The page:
'Free Gilad' rallies held in NY and DC

Protesters blast Syrian President Bashar Assad outside of the Syrian embassies.

free gilad rally in LA  (photo credit: AP)
free gilad rally in LA
(photo credit: AP)
A letter hand-delivered to the Syrian embassy in London by 12 Jewish, Christian and parliamentary leaders on Monday was just part of the activities occurring worldwide in an effort to pressure the Syrian government into aiding in the release of Cpl. Gilad Shalit. Rallies and communal meetings were held in such widespread cities as New York; Washington, DC; Paris; Johannesburg; Santiago, Chile; and Buenos Aires. A campaign effort has also begun in Sydney to help aid in Shalit's release.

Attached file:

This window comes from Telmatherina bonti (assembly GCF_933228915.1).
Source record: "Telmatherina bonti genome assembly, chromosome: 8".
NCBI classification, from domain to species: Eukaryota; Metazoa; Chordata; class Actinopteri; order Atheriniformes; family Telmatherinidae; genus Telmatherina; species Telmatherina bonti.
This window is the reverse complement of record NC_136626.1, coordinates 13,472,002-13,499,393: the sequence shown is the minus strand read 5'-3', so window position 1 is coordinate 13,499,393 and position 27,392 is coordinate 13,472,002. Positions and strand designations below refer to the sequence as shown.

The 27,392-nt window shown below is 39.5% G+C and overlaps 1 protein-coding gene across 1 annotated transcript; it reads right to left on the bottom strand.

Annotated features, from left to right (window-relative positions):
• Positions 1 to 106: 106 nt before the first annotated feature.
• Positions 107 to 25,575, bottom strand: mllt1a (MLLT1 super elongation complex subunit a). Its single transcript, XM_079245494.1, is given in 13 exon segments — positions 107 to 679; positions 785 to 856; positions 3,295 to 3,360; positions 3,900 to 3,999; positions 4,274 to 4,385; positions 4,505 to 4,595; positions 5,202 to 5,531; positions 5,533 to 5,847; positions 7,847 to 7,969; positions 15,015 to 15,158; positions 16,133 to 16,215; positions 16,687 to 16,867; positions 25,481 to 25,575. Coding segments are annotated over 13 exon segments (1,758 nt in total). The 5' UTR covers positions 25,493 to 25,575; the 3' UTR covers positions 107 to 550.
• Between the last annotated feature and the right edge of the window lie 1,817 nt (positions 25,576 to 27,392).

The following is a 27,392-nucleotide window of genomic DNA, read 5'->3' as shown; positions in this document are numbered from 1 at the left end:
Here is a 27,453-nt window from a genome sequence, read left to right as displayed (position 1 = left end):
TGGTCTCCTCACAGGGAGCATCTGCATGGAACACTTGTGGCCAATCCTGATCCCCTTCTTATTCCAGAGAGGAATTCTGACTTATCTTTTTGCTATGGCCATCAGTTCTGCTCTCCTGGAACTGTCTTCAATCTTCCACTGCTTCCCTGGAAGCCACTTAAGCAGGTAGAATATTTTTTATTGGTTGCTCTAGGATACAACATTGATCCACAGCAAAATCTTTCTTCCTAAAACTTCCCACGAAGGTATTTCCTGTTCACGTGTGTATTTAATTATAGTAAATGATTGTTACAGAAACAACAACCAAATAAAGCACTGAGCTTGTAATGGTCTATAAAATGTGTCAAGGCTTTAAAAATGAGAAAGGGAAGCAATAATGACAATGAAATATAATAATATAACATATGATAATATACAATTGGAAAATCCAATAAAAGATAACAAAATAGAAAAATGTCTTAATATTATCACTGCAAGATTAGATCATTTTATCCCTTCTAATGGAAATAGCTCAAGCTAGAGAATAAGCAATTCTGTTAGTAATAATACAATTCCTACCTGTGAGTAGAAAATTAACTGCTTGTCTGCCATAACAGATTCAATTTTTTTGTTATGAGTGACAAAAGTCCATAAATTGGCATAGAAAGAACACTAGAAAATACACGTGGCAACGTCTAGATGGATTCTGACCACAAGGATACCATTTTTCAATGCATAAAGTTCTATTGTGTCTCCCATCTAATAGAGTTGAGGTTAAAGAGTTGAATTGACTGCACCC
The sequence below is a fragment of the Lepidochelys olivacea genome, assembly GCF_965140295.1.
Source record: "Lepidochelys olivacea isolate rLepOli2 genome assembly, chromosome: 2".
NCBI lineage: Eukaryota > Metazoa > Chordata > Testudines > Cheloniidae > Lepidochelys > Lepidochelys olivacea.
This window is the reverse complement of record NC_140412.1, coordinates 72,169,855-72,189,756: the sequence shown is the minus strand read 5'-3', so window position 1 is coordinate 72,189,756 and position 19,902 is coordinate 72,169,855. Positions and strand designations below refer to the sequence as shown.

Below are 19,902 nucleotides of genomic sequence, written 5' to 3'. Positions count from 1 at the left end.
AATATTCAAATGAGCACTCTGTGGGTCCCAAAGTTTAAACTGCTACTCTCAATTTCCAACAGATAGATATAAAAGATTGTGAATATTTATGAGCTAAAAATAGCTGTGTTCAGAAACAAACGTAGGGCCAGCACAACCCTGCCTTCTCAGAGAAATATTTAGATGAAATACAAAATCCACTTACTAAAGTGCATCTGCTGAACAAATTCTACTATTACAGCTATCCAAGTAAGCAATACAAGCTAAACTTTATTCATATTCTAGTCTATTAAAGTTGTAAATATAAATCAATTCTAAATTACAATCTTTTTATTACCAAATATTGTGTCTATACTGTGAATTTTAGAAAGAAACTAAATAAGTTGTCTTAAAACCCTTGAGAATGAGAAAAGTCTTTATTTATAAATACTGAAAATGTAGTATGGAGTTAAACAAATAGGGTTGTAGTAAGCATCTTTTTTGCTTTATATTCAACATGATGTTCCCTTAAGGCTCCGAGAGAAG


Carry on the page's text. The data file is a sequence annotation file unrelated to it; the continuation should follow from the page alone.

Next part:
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More than 300 people gathered in front of the Syrian embassy in Washington, yelling chants such as "Tell Assad - free Gilad" and "Two, four, six, eight, Syria is a terror state." "The rally was a very big success," said Ron Halber, executive director of the Jewish Community Relations Council of Greater Washington. "We really focused attention on Syria's role in the capture of Gilad and I think we drew a direct line between Hamas and Syria." Among the hundreds were a large group of teenagers who came by bus from Tel Yehudah, a Young Judaea overnight camp located in Barryville, NY. The campers held dozens of signs with Shalit's picture and led the group in chants and songs, including the US and Israeli national anthems. "Many of us in America aren't used to the idea of serving in the army as teenagers, so it's surreal to hear of someone so young being captured," said 16-year-old Tel Yehudah camper Shira Sacks. "Holding Shalit's picture made it easier to connect with him. It was truly an inspiring experience." "I think it's important that American Jews show that they are concerned for the Israeli soldiers and the people of Israel," said Nicole Vahlkamp, 22, a DC-based intern who came to the rally during her lunch break. "It was especially meaningful that teenagers from an American camp who are close in age to many Israeli soldiers came to show their support despite the heat and humidity." Speakers during the rally included Halber, several community rabbis and Laura Kam, an Israeli mother of three and senior communications adviser for The Israel Project. "Palestinian children, with full Syrian support, are unfortunately being taught to hate and to aspire to death," said Kam, 47, whose children are currently at summer camp in Ashkelon, where Kassam rockets have fallen in recent weeks. "I hope for the day when Palestinian children will be taught to aspire to be doctors, lawyers, and teachers." "We feel very deeply about Gilad's safety and well-being and we will not let it fall off the radar screen," Halber said. "There will be an ongoing campaign as long as is necessary in order to bring about the safe return of Shalit." In New York, about 500 protesters gathered under the scorching midday sun on Manhattan's 2nd Avenue, across from the Syrian mission to the UN. Speaker after speaker - from Reverend Michael Faulkner representing the African-American community to Mort Zuckerman, outspoken editor of US News and World Report - hurled invective at the building housing the mission. The protesters, most in sunglasses and baseball caps, responded in kind. They booed at the mention of Syrian President Bashar Assad, shook their fists in the air and repeated the line "Free Gilad Now" again and again. The Syrians were accused by the crowd of having orchestrated the kidnapping and being still capable of securing Shalit's release. But many in the crowd, which contained a large number of young people on summer vacation from high school, expressed sadness at the turn of events. Rabbi Haskel Lookstein, rabbi at the prominent Congregation Kehillath Jeshurun, said he felt he had a responsibility to Israel and to himself as an American Jew to voice his protest. "How can we look at ourselves in the mirror if we carry on our lives as if it's business as usual? It is not business as usual and we are not going to pretend it is." The rally lasted for about an hour before people began to trickle away. Before it was over a singer took the stage to perform a rendition of Naomi Shemer's Al Kol Eileh, saying, "This is a song about the honey and the sting. We are going through the sting now. Let's hope we make it." The letter delivered in London called upon the Syrian government to take a direct hand in furthering the release of Shalit. "We call upon Syria to move away from this bloodstained policy of supporting murder and terror," it read. "We call upon the Syrian leadership to ensure kidnapped Israeli soldier Cpl. Gilad Shalit is returned safely to his family. And we call upon the Syrian leadership to join the international community in supporting a peaceful solution to the conflict." The delegation, which included MP Louise Ellman, Zionist Federation chairman Estelle Gilston and Christian Friends of Israel chairman Roy Thurley, was unexpectedly greeted by the Syrian ambassador, who invited Ellman and Gilston to sit with him and discuss the letter. According to a press release issued by the Zionist Federation, the ambassador told them that they were "welcome" as Jews but not as Zionists, and agreed to forward the letter to Damascus. The Paris solidarity meeting was expected to draw 1,000 people, according to David Roche, Jewish Agency Regional Manager for France and Belgium. "The French community is very attached to Israel and a very warm community," said Roche. "They want to express their solidarity and help in any way they can. I don't know how practical or useful it will be, but morally it's important."